Note what the Court does not say. It does not say that Wyoming can win simply by pointing out that its hunting law serves a general interest in conservation. It must show that it needs to enforce the law without exceptions for tribal members exercising their treaty rights. Now contrast that proposition with the operative constitutional rule for free exercise claims. Under the 1990 case of Employment Division v. Smith, so long as a state law does not single people out based on religion, there is not even a prima facie free exercise claim when legal and religious obligations conflict. In other words, the Court construes the First Amendment's Free Exercise Clause not to require religious exceptions, while it construes treaty rights to require exceptions (absent a showing of necessity).

The difference in approach cannot be attributed to any textual difference. Neither the First Amendment nor the 1868 treaty mentions exceptions. The Court simply reads an exceptions requirement into the treaty but not into the First Amendment.

Meanwhile, Smith wasn't about just any religion. Smith performed a sacrament (peyote use) as part of his participation in the rites of the Native American Church. Had he claimed a right to do so under a treaty rather than under the First Amendment, he might have succeeded.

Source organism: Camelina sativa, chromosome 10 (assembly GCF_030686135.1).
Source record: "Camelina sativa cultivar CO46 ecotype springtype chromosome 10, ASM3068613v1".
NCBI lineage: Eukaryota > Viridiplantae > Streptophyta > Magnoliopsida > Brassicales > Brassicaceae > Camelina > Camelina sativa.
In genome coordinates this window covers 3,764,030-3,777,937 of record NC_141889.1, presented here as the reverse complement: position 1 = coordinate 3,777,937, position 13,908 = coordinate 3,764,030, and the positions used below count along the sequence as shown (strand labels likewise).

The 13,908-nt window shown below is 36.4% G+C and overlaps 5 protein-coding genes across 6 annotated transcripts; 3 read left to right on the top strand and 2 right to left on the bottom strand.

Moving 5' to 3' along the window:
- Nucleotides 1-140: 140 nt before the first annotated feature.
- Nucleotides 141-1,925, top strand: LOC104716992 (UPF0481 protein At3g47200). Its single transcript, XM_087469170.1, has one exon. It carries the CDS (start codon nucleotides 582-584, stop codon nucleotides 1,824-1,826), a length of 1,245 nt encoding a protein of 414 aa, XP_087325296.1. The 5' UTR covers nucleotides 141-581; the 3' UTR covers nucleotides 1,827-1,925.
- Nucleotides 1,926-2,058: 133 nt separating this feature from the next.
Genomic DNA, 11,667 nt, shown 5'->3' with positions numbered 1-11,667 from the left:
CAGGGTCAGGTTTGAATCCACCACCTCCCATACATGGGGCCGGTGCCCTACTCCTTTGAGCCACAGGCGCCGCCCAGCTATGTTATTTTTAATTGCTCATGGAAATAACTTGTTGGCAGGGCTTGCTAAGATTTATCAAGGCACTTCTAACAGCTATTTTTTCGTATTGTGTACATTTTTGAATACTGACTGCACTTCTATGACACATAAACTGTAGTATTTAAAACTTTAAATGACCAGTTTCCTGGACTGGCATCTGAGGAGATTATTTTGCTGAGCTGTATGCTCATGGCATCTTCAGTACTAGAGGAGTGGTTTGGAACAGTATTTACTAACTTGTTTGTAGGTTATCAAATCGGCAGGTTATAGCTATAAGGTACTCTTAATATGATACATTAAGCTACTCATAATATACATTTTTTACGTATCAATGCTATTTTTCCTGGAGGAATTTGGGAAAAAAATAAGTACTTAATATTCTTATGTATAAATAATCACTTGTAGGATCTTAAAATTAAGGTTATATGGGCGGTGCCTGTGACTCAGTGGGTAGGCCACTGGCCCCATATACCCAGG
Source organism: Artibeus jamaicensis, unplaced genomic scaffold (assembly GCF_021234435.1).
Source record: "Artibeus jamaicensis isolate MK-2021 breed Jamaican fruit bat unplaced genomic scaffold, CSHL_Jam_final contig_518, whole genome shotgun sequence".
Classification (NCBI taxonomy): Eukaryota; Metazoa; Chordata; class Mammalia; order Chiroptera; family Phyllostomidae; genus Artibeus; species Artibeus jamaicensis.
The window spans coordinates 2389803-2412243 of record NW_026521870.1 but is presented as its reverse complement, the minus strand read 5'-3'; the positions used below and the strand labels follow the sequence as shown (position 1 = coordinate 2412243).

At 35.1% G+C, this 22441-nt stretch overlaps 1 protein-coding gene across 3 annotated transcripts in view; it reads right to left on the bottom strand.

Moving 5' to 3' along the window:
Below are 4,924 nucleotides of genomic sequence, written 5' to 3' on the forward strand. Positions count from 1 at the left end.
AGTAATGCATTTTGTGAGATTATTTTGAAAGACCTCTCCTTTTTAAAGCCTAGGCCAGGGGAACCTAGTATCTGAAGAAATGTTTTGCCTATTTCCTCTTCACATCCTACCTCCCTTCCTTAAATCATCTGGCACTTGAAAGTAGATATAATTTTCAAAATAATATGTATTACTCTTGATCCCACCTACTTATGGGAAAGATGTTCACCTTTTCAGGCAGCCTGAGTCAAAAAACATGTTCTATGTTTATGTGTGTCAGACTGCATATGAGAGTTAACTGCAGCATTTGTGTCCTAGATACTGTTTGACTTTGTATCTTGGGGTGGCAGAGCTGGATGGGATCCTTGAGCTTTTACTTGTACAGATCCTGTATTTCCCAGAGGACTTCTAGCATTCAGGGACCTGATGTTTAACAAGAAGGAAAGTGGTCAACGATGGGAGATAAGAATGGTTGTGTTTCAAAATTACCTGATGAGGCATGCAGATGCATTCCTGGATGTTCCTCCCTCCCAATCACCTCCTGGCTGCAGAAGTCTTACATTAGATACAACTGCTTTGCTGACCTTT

Notably, the cases that Justice Sotomayor cites establishing the proposition that Herrera's treaty rights can be overridden but only if necessary to furthering the state's interest in conservation (and thus providing for treaty exceptions to general laws where the state cannot satisfy something like strict scrutiny) pre-date Smith. It is not clear that the Court that decided Smith would have decided the treaty cases the same way.

But neither is it clear that the current Court would decide Smith the same way the Court did in 1990. For some time now, the Court has been delaying deciding whether to grant review in an Oregon case involving owners of a bakery who refused to bake a custom cake to celebrate a same-sex wedding in violation of the state's public accommodations law. (Yes, another such case.) One of the questions presented is whether to overrule Smith, which, though authored by Justice Scalia, has become increasingly unpopular among conservatives as they have come to realize that Christian traditionalists can use religious exceptions to opt out of anti-discrimination law. Accordingly, it is possible that the Court will reconcile its treatment of religious exceptions and treaty-based exceptions for tribal members by abandoning Smith.